Uh. Can anyone say "needs a girth extender"?
However, I seem to have underestimated the growing girth size of my old man. The pad barely fits around him, and is on the last hole on both sides. I think it will work, but I'm considering finding a different option for him. In a few test runs, it does provide me with extra stability. So at least it's working there.
Regal AF
We've been getting some looks with him all decked out in a double bridle and a bareback pad, but at this point I'm pretty used to those. I'm working on reassembling his old frankensnaffle to use with his bradoon, but don't feel rushed to pull that together yet.
Another view of the picturesque barn.
We did manage to get a bit more exploring done this weekend, heading out on one of the nearby trails with Lyra. Once I get more comfortable with the pad (And Pig puts on some more fitness as he is woefully out of shape), we'll start going on the longer jaunts available to us. I'm excited to check out one trail in particular. It's rumored to lead to a very lovely overlook of the nearby Potomac River. I'm hoping to get some good photos out there!
Hacking!
So far, Pig and I both couldn't be happier with the place. Cheers to a long and happy time here!

23 comments:

  1. This is wonderful. Are there shelters in the pasture? Do they come in if the weather is bad? How do they feed? So many why, lol

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    1. This is a super bare bones facility. There's no shelters in the pasture, but plenty of tree lines and steep hills to act as shelter. Blankets are also used when it gets wet or windy. Some horses have stalls, but most stay out 24/7. The barn feeds the stalled horses, but the pasture horses (like Pig) are not fed. Most people (like me) feed when they come visit.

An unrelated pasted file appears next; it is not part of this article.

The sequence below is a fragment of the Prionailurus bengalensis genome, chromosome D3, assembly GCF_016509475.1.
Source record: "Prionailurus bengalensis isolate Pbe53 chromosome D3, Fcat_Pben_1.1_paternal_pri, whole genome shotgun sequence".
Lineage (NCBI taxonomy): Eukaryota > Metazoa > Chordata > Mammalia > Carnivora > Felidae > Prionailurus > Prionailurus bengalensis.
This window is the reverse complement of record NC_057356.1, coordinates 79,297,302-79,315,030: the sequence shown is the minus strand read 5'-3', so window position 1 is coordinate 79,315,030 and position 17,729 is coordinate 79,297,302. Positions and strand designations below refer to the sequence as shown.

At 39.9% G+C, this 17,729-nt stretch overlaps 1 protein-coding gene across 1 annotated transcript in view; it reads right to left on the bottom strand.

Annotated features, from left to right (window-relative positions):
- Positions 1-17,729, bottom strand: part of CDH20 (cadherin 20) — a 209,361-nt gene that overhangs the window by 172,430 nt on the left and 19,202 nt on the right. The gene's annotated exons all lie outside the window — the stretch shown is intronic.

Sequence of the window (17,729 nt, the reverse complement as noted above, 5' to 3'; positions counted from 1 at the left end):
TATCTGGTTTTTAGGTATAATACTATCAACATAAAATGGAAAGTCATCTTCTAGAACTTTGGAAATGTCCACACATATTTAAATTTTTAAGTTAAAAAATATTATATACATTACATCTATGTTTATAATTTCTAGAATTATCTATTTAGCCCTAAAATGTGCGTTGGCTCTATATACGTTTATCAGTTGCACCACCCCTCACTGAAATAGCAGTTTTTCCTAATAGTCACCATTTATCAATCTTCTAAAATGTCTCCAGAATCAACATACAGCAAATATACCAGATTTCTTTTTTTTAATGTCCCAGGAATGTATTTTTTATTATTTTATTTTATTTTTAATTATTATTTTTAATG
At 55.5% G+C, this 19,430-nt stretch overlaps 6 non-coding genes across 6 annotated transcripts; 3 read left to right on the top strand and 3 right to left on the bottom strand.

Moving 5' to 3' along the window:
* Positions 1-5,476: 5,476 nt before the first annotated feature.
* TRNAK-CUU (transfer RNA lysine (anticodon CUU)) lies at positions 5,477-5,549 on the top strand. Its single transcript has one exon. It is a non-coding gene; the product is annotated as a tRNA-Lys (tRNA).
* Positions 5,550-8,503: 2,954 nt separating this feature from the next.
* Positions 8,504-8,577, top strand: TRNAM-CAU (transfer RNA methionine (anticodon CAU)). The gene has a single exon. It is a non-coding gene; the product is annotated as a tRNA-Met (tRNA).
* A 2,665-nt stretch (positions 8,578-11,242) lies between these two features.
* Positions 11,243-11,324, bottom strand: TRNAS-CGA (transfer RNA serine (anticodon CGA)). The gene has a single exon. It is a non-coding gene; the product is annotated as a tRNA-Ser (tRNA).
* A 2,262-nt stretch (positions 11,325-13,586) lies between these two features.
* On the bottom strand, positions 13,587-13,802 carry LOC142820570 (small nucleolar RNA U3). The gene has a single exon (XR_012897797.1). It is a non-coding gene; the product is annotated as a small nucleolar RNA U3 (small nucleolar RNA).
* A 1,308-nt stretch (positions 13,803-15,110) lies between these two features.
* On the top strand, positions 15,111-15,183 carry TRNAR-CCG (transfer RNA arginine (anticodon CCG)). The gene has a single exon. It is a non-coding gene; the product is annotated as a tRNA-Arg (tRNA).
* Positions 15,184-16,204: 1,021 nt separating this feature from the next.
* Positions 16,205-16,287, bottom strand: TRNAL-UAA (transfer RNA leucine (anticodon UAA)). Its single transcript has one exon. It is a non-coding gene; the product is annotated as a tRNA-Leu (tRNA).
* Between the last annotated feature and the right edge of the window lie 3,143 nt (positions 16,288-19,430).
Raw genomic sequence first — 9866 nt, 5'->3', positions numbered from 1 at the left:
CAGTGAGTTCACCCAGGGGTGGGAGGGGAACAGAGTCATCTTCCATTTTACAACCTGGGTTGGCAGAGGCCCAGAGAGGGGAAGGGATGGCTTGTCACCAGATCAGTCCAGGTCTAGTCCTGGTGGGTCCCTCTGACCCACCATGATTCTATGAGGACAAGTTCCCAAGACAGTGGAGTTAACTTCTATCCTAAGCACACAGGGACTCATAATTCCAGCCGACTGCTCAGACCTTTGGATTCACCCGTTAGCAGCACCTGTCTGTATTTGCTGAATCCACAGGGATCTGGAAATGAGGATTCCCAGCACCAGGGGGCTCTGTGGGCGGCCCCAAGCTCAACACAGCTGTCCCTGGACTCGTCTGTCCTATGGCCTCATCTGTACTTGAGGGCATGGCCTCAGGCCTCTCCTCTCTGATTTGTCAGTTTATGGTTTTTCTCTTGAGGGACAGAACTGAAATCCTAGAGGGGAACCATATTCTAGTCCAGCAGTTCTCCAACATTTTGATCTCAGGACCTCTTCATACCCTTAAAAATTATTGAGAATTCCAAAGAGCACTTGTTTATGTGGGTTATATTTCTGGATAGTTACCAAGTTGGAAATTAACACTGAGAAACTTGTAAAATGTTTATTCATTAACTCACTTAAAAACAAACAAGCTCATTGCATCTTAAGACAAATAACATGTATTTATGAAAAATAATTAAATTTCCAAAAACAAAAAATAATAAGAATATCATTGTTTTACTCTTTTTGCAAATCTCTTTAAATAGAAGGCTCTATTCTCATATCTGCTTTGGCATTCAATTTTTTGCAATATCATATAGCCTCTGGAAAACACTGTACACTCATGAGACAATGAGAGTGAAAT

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    2. I should also point out, the weather in DC is extremely mild compared with the Midwest where he spent years living in a similar big pasture (and most winters there he was clipped!). I'm not worried about him needing shelter. I know when the round bales come in, he'll park himself there for the whole winter.

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    3. I wasn't judging. I was just curious. :)

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    4. ☺️ I'm sure you weren't! Just thought the whole topic needed a little more explaination. It was a good question!

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  2. this is so wonderful to read! I am so glad he is settling so well and what a lovely place. And most places like that would not have that wonderful ring as well! YAY.

    Very cool :) This makes me very happy to read this today!

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  3. Awww what a perfect place for Pig! So glad he took to it immediately ☺️

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  4. Glad you found something that works! It looks so nice out there.

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  5. Happy Pig is the best Pig <3 He just needed his turnout!

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  6. He sounds and looks so much happier! So glad you were able to find this place for him!

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  7. So happy for this update - he looks so much more relaxed and at peace. Yay for Pig.

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  8. Glad he's doing well and is so close to you!! Sounds like the perfect place for him.

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  9. Excellent news! Curious where that place is, it looks vaguely familiar...

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  10. Awww he looks so happy! Sounds like a fairytale ending :)

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  11. He looks so happy!!! His expressions are hilarious!

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  12. Yay! So happy you found a situation that works!

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  13. Aww sounds like he's happier already. Hope it works for you both. :-)

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  14. That mutual old man respect photo 💞 so happy for Pig and for you!

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  15. Awwww! I love that photo of him laying down, he looks so content! That farm is absolutely gorgeous!

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  16. Huzzah!!! I'm so glad Pig approves of his new digs :D